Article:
CLEVELAND (AP) — An Ohio man will plead guilty in federal court to defrauding fellow Amish in 29 states out of nearly $17 million as part of a case the man's church had hoped to shield from publicity and outside involvement, the government said Tuesday.
The attorney for Monroe L. Beachy, 77, owner of A&M Investments in Sugarcreek, filed a recent notice informing federal court of his "intention to plead guilty as charged."
U.S. attorney's spokesman Mike Tobin confirmed the pending guilty plea. Beachy declined to comment Thursday, and his attorney didn't immediately return a message seeking comment.
Beachy is accused in an indictment of promising investors safe securities but moving money to riskier investments. According to the indictment, nearly 2,700 people and entities, including an Amish community loan fund, lost about $16.8 million since 2006.
The investments directed by Beachy "were not the 'safe' investments as reported to his clients or investors," the indictment said.
Beachy, bearded with a shock of white hair, is a member of an Amish church near Sugarcreek.
He is charged with one count of mail fraud, punishable by up to 20 years in prison. Prosecutors stopped short of saying whether Beachy had personally profited or just made bad investments but noted he had made a living for years offering investor services to the Amish.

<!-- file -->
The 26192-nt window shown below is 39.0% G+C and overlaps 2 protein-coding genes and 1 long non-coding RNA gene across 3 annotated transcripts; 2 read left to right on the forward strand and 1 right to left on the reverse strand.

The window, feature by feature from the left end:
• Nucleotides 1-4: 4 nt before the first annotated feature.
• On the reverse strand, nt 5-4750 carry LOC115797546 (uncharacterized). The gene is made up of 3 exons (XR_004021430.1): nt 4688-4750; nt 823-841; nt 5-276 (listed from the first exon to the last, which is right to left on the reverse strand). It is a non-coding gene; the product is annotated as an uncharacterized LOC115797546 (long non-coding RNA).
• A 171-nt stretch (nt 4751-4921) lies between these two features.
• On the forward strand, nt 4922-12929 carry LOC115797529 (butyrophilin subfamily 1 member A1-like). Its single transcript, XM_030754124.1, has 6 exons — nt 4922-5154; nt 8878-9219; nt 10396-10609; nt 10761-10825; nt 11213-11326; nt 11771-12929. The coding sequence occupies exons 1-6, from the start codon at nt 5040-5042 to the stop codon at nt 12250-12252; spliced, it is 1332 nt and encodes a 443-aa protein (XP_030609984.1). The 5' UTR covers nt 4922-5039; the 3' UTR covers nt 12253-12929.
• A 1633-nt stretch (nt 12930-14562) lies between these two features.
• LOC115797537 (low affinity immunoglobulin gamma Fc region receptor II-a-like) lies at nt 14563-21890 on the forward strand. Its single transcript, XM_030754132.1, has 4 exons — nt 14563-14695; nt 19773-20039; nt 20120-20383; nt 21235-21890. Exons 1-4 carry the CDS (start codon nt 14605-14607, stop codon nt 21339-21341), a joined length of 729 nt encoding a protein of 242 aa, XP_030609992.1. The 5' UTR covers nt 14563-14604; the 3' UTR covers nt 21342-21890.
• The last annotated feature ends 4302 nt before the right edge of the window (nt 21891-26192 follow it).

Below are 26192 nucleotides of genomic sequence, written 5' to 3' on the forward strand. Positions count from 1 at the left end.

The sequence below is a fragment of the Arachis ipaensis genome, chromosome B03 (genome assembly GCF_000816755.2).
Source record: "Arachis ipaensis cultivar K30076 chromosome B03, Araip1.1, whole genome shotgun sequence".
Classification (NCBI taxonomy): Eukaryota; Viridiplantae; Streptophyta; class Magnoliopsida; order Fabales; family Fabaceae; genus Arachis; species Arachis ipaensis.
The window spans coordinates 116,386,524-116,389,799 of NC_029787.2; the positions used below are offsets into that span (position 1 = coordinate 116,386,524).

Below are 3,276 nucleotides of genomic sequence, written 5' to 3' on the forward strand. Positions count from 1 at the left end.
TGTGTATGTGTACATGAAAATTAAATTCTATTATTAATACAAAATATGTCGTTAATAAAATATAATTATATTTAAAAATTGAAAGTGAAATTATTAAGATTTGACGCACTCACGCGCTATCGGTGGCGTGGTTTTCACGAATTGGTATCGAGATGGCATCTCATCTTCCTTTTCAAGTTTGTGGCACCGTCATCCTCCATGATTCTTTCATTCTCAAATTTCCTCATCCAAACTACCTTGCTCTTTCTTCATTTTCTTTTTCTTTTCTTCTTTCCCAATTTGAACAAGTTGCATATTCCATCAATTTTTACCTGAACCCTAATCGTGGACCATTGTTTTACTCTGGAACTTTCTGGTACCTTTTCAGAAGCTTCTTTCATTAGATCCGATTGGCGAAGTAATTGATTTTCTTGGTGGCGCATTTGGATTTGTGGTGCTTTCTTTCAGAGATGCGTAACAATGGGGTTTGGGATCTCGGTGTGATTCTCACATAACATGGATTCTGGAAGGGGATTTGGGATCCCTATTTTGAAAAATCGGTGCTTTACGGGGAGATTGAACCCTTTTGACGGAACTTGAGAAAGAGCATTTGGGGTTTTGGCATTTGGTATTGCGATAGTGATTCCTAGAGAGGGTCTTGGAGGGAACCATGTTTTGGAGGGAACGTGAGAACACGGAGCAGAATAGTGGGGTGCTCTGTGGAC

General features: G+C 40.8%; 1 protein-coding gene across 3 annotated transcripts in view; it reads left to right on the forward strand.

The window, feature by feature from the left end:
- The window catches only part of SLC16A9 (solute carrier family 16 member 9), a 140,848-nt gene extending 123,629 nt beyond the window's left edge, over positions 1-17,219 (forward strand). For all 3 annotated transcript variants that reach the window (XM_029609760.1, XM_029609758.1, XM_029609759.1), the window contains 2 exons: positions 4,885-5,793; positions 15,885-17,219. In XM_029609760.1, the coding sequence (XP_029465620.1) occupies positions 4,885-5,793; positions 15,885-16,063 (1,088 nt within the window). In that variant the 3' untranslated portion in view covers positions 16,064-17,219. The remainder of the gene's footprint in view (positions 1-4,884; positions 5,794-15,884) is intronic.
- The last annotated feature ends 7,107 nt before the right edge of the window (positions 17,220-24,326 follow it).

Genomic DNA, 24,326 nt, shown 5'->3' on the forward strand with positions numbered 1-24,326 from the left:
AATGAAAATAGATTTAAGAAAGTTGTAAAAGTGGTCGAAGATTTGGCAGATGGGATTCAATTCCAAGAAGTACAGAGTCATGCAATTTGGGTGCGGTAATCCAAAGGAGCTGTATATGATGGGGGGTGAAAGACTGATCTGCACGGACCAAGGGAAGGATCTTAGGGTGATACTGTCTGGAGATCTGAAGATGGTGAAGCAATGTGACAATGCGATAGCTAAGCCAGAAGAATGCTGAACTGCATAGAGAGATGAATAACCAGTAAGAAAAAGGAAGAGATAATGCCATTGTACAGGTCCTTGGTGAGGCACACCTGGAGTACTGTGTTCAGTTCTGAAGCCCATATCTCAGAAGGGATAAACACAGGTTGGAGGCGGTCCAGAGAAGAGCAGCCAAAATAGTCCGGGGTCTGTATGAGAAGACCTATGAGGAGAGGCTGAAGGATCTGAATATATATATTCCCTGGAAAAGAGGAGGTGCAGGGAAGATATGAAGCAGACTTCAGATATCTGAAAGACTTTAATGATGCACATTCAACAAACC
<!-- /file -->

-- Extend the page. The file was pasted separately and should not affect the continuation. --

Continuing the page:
Ohio's Amish communities, concentrated in rural counties south and east of Cleveland, have a modest lifestyle, traveling by horse and buggy and forgoing most modern conveniences. It's uncommon for them to take their disputes public and enlist authorities.
In announcing the indictment last fall, U.S. Attorney Steven Dettelbach said the case highlighted the risks of affinity fraud involving trusting investors from a group with similar ethnic, religious or personal backgrounds.
The religion issue also emerged when A&M Investments filed for bankruptcy protection in June 2010, listing about $33 million in liabilities and nearly $18 million in assets.
A bankruptcy judge rejected a bid by members of Mennonite and Amish communities to let them settle the matter out of court. Members of the Plain Community said Beachy had "accepted the counsel" of his church.
The community has "a history of taking care of our own and mutual aid" and wanted to show the court that the matter should be handled in accordance with Scripture, Paul Miller, a creditor and a Mennonite minister at Maranatha Church at Sugarcreek, said earlier.
In a court appearance in October, Beachy tried to plead no contest on religious grounds. He didn't elaborate on the religious grounds, and his attorney advised against the move.
U.S. District Judge Benita Pearson has changed Thursday's pretrial hearing in Youngstown to a change of plea hearing.
Tobin said the U.S. attorney's office had no immediate comment on the pending guilty plea. Prosecutors typically avoid any comment that might disrupt a defendant's pending agreement to plead guilty.